Director at Petherbridge Bassra Solicitors, Bradford; and recorder
I wanted to become a social worker, but my brother-in-law was a solicitor and he encouraged me to enter the profession and practise with him. That was probably the best piece of advice that I took.
When I trained the LPC centred more on tax and company law, with little practical work. I know that has now changed. We were a traditional high-street practice so I was able to learn many different fields.
The highlight of my career was being appointed as recorder on the North Eastern Circuit in 2009.
I wanted to become a judge after I moved into Crown court advocacy full-time. I started talking to judges and they encouraged me to apply. The resident judges would say: ‘Oh you’ve got a chance and you know what you are doing.’ It really was encouragement from members of the judiciary that got me to apply.
The transition from solicitor to recorder took some getting used to. Initially I was treading water, seeing how it works. It took a while to get used to being called ‘your honour’. I’d walk into court without my wig and realise ‘hang on, I’m the judge!’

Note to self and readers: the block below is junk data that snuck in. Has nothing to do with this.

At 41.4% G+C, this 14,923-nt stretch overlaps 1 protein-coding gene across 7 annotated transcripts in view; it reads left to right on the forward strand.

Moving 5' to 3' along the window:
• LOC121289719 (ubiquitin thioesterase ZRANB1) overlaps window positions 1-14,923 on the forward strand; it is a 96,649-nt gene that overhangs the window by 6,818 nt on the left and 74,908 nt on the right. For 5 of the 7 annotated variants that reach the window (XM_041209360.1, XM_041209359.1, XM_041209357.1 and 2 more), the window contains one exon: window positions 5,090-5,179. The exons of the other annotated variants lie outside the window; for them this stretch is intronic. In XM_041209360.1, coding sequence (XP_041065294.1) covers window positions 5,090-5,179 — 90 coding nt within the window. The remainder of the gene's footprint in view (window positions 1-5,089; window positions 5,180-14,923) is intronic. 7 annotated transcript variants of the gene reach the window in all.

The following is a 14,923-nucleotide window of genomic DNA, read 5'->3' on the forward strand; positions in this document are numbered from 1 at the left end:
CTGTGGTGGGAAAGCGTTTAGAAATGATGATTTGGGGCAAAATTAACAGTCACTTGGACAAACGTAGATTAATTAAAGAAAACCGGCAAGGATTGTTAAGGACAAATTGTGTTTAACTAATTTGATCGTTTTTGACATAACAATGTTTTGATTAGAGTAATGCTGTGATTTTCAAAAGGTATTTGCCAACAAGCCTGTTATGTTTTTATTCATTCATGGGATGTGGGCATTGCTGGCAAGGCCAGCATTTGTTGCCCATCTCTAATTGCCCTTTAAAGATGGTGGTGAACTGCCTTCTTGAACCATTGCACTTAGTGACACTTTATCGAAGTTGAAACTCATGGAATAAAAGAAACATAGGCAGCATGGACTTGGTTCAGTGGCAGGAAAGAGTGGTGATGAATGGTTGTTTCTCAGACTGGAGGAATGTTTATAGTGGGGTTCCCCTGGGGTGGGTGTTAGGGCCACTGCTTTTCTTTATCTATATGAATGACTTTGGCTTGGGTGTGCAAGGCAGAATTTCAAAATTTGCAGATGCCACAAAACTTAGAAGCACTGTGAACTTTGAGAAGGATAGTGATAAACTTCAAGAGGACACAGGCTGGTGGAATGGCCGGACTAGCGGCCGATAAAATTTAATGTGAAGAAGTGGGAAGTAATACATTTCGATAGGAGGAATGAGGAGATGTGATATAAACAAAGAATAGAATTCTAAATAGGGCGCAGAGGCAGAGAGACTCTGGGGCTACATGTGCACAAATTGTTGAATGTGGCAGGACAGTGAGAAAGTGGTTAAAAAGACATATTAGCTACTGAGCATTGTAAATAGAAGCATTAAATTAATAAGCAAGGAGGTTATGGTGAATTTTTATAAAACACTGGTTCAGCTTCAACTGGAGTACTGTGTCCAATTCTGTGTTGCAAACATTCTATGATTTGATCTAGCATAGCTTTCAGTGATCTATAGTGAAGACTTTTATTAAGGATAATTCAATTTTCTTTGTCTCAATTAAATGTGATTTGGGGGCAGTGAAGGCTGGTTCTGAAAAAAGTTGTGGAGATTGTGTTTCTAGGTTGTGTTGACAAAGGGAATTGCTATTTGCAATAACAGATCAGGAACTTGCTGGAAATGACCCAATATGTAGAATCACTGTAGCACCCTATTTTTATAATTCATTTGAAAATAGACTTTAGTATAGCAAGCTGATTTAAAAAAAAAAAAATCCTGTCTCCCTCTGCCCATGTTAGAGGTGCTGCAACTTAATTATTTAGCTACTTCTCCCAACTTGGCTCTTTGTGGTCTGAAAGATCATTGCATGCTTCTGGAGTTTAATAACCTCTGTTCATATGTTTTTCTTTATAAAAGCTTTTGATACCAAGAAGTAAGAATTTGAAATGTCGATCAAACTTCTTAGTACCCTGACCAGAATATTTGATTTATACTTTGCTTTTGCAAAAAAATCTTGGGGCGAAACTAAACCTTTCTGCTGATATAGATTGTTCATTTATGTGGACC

I’ve judged on everything from motoring offences, all the way up to serious assault and violent crimes, where I have passed extended sentences and on one occasion an indeterminate sentence.
I combine being a recorder with my work as a solicitor and higher-court advocate. It can be tricky balancing both. I have a big practice and am the lead advocate. If I have a batch of defence trials coming up then I can’t make myself available as a recorder. I’ve been involved in some very long trials where the circuit will need a recorder for three weeks.
Sometimes you don’t know until Monday morning exactly what the trial in front of you will be. You may have a floating list of cases, where you have to get up to speed very quickly with a number of different cases, not knowing which one is going to start.
Being a recorder has made me a significantly better advocate, understanding the nub of the issue. I know my sentencing guidelines inside out because I have to deal with those cases every day in court. The benefit has been both to my own career in advocacy as well as the fulfilment of being a recorder.
I was the second Asian solicitor to become a recorder. Many solicitors have seen my profile on the Judicial Appointments Commission website and called me to ask if being a recorder is for them. I always try to encourage as many as I can.
There is a wealth of talent in the profession. Some solicitors are nervous of applying because they think they will be rejected or ridiculed. But it doesn’t happen. I’ve been through it and it’s fantastic. I was a solicitor and I’ve had no negative feedback from the judiciary or anyone that appears before me.
- For details on how to apply for recorder vacancies, see the Judicial Appointments Commission website